The reasons for this contraction are instructive and can be found in the funds prospectus. The fund speaks of hedging exposure in unfavourable market conditions. To those of us on the outside this means market downturns as defined by some form of collapse in the trend. This is something that is easily quantifiable and therefore is binary in nature. In my simple world the market is either going up or down. However, Hussman and his management team have a narrative and the narrative is that despite the market going up continually since the GFC all stocks are overvalued. So whilst they may be invested in these stocks they also have in place hedges of equal sizes. Hedging is a drag on performance – it costs money and this cost translates to poor performance. Since the GFC Hussman’s funds have lost on average 2.1% pa whilst the market has gained 2.3%.

Hussman Ten Year

Since the bull market began Hussman has been calling for a slide in the overall market to match that experienced during the Great Depression and he has positioned his fund accordingly. This internally driven narrative is directing the investment strategy which in in turn pushing the fund into the ground.

He has issued a never ending stream of warnings about the market –

November 2010: Bubble, Crash, Bubble, Crash, Bubble…

March 2011: Anatomy of a Bubble.

March 2012: A False Sense of Security.

November 2013: A Textbook Pre-Crash Bubble.

July 2014: Yes, This Is An Equity Bubble.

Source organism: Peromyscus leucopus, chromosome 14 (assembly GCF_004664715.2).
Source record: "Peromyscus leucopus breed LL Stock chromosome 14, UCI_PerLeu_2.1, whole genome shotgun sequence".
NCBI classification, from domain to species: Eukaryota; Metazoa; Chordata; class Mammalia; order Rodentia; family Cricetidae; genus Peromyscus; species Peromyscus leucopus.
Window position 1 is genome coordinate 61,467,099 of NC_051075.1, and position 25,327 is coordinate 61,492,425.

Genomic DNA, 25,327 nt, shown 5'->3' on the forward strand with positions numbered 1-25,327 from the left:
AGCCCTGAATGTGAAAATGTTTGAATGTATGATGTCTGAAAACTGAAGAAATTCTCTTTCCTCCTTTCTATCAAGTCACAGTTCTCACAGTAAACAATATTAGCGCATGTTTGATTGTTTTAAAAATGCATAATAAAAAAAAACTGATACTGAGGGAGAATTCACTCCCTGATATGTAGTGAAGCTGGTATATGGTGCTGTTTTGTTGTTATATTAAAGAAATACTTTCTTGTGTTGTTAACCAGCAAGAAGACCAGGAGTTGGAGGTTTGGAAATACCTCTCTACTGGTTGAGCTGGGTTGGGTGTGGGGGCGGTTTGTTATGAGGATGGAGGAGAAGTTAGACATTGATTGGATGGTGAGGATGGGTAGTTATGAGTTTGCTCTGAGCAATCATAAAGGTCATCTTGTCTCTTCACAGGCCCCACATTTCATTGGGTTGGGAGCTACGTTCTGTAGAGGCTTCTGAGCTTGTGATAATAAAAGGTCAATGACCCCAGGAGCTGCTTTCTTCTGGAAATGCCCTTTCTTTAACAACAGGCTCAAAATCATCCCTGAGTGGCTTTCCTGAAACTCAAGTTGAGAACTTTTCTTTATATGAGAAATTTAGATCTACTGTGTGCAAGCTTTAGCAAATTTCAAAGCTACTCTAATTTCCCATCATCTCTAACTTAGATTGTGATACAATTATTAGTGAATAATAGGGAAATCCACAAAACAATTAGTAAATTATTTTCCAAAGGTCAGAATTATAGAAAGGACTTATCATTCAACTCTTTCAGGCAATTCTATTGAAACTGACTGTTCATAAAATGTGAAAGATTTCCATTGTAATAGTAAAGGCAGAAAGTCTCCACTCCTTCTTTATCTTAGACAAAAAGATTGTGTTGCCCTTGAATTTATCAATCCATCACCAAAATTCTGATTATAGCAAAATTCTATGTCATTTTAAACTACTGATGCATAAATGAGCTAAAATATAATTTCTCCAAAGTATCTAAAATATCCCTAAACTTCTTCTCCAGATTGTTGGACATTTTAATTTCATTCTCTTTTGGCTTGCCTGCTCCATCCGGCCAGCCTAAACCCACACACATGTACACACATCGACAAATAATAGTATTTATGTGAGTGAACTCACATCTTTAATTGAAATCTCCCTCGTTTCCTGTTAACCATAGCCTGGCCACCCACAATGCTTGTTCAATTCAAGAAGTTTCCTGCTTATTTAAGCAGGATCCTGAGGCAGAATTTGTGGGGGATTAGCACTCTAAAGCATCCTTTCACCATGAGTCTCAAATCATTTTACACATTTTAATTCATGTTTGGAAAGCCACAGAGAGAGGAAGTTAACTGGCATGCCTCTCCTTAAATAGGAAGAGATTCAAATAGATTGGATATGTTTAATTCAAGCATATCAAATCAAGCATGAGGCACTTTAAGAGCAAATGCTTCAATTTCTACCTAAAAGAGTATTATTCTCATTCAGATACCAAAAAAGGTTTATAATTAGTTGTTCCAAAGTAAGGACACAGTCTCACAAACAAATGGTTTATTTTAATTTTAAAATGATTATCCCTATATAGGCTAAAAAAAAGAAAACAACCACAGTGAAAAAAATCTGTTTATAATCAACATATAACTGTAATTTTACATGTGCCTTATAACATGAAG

October 2015: Not The Time To Be Bubble-Tolerant.

October 2016: Sizing Up the Bubble.

March 2017: The Most Broadly Overvalued Moment In Market History.

March 2017: Expect the S&P500 to Underperform Risk-Free T-Bills Over The Coming 10-12 Years.

May 2017: This Time Is Not Different Because This Time Is Always Different.

June 2017: Two Supports Kicked Away Already.

July 2017: Salient Features Of Bull Market Peaks.

August 2017: Imaginary Growth Assumptions and the Steep Adjustment Ahead.

These market calls have an almost plaintive  nature about them, as if he is desperate for the market to agree with him and his thesis. All of this is driven by a desperate need to have the narrative proved correct, once again such a desire is more reflective of ego than common sense. To the astute trader such behaviour is incredibly strange since being wrong is part of being a trader. But so too is the ability to adapt and learn from being wrong, there is resilience and then there is suicidal behaviour that has a very intriguing tone to it. And Hussmans behaviour has a strange tone of self destruction about it.

If there were a cornerstone to trading it would be the ability not only to be resilient when in drawdown but also to accept that we get things wrong. Sometimes there is a flaw in our methodology that we have not seen and that we simply have been lucky up until this point. This does raise the question of when do you know you have entered this spiral of self destruction and to my way of thinking the answer is not that hard. If you have been losing money for the better part of a decade then it is fairly obvious that there is something seriously wrong in your methodology.

 

 

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Comments

  1. No wonder he did well in a bear market